Georgia Tech Plays Role in NSF’s Next Generation of Research Cyberinfrastructure Ecosystems
Apr 22, 2022 — Atlanta, GA
The Georgia Institute of Technology is among a collaborative team of institutions awarded a $5 million OpenCI grant from the National Science Foundation (NSF) to help support the Advanced Cyberinfrastructure Coordination Ecosystem Services and Support (ACCESS) program. ACCESS is the NSF’s next generation research cyberinfrastructure support mechanism to serve the evolving needs of the scientific community nationwide. Cyberinfrastructure – highly connected high-performance computing systems that support advanced data acquisition, storage, and, management – is critical for information sharing and research collaboration.
Lizanne DeStefano, executive director of the Center for Education Integrating Science, Mathematics and Computing (CEISMC), is one of the co-principal investigators of this five-year award that will support the collective and coordinated efforts of four other NSF grants awarded to various institutions to address resource allocations, training, operations, and measurement services of the ACCESS program.
“With cyberinfrastructure for academic research computing continuously becoming more sophisticated, it is imperative that we can efficiently connect researchers with the data, technologies, and expertise available to help bring their innovative ideas to fruition,” said DeStefano, also professor of psychology. “Georgia Tech is part of the ACCESS Coordination Office in which our team is responsible for working with all ACCESS awardees to ensure that processes are coordinated, redundancies are reduced, and overall assist them in managing their own evaluation systems, including ours.”
The OpenCI team, which is being led by the National Center for Supercomputing Applications at the University of Illinois Urbana-Champaign in partnership with CEISMC and the San Diego Supercomputing Center at UC San Diego, will provide tools and support services for the top-level facilitation of governance and communications among the ACCESS awardees and with the public.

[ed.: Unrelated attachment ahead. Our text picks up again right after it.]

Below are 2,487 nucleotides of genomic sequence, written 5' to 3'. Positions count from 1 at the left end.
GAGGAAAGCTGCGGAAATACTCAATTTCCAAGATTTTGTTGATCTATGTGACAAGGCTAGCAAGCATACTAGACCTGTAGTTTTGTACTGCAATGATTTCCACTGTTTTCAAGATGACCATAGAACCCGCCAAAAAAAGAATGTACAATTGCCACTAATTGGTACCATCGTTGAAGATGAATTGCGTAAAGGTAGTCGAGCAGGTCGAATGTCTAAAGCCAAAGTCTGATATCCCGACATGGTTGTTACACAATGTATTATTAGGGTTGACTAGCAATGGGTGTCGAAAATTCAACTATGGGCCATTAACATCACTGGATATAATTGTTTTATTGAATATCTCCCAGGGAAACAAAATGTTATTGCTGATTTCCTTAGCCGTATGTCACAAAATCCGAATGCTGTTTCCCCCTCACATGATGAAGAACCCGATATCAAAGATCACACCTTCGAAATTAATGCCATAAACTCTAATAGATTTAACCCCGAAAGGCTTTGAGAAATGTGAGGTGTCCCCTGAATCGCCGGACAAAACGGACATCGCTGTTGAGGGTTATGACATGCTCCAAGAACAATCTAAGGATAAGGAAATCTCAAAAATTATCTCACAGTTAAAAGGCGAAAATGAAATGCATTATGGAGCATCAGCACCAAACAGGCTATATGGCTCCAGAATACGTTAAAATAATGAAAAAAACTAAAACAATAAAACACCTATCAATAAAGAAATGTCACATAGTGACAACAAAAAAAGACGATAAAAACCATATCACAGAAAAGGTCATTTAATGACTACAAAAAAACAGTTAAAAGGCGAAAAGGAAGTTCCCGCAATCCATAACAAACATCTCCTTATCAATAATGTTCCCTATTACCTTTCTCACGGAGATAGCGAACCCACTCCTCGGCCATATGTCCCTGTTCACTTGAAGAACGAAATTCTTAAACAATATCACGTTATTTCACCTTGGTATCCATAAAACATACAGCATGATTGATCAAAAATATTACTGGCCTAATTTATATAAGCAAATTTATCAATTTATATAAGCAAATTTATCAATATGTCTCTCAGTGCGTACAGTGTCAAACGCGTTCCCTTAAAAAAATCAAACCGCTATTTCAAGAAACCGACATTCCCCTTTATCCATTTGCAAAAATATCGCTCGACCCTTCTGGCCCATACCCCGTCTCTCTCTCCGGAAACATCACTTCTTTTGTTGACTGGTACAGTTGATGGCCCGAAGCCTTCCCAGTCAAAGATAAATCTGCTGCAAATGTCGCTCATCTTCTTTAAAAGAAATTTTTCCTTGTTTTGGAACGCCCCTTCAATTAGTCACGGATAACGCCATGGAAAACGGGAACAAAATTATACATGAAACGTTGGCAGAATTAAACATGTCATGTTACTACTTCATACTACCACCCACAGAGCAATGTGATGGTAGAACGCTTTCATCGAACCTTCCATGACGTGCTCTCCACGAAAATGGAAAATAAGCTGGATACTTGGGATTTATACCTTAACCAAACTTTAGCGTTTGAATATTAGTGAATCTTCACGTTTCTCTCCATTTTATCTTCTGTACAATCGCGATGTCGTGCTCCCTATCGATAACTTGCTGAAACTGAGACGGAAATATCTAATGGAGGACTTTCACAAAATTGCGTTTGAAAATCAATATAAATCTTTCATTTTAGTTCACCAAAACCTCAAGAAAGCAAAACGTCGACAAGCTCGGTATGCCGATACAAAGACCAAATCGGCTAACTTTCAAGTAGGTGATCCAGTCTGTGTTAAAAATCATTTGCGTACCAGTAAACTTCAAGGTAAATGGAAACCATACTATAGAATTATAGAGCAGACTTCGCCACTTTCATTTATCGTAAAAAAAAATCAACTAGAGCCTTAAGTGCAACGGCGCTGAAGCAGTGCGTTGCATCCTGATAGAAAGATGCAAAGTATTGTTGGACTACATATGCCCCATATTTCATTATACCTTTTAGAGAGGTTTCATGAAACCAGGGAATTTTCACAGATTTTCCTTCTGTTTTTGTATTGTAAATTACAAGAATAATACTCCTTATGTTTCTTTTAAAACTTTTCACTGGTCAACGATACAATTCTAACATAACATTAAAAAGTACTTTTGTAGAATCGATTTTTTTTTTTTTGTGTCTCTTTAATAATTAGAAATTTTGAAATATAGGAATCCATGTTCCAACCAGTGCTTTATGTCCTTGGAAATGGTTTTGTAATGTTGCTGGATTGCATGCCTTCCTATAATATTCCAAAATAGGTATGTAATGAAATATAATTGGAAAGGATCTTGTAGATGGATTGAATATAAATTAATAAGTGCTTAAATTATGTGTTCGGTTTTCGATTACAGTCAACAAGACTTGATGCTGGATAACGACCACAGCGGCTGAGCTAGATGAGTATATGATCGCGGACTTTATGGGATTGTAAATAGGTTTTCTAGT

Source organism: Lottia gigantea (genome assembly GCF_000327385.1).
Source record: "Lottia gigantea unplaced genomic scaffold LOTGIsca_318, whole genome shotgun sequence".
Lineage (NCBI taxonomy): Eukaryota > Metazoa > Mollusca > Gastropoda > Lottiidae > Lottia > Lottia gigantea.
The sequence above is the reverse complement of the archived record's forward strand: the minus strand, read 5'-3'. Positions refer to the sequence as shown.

These activities include managing the advisory board that is made up of members from the four other projects; assisting in governance and conflict resolution; establishing a system for collective decision-making, and other coordinated community-building activities. The purpose of the OpenCI team is to act as a facilitator to amplify the effect of each ACCESS awardee’s efforts.
“Regularly collecting data, sharing information, and discussing the evidence as a collective is going to be critical to the success of the ACCESS program and all of its components,” said DeStefano. “Since evaluation plays a key role in this process, I hope it will become an important tool for this program to deliver services seamlessly as all the ACCESS service tracks’ interactions determine the type of experience an individual researcher will have.”
ACCESS is a follow-up to NSF’s Extreme Science and Engineering Discovery Environment (XSEDE), a virtual organization created in 2011 that integrates and coordinates the sharing of advanced computing resources, data, and expertise with researchers nationally to support science and engineering projects that may not have been possible without the shared resources. For example, researchers at the University of California were able to utilize XSEDE allocations in order to run specific simulations of a pollutant molecule, which led to results with possible implications for the climate, the environment, and human health.
DeStefano, who has been involved in evaluating cyberinfrastructures for the last 20 years, served as the external evaluator of XSEDE. With her specialty in the evaluation of research organizations, DeStefano described XSEDE operations as a top-down model, one NSF awardee with 19 subcontract recipients which served as a foundation for a national computing ecosystem. Now ACCESS is taking a more peer-driven approach for collaboration and coordination with the five NSF awards, addressing the salient points of the endeavor.
“XSEDE represented the centralized and coordinated way of allocating research computing services internally which worked well for the last decade,” she said. “Now this external approach of coordinating efforts through a distributed model will provide a new means of establishing shared metrics to better define our effectiveness individually and collectively to guide us forward for maximum impact.”
Writer: Joëlle Walls
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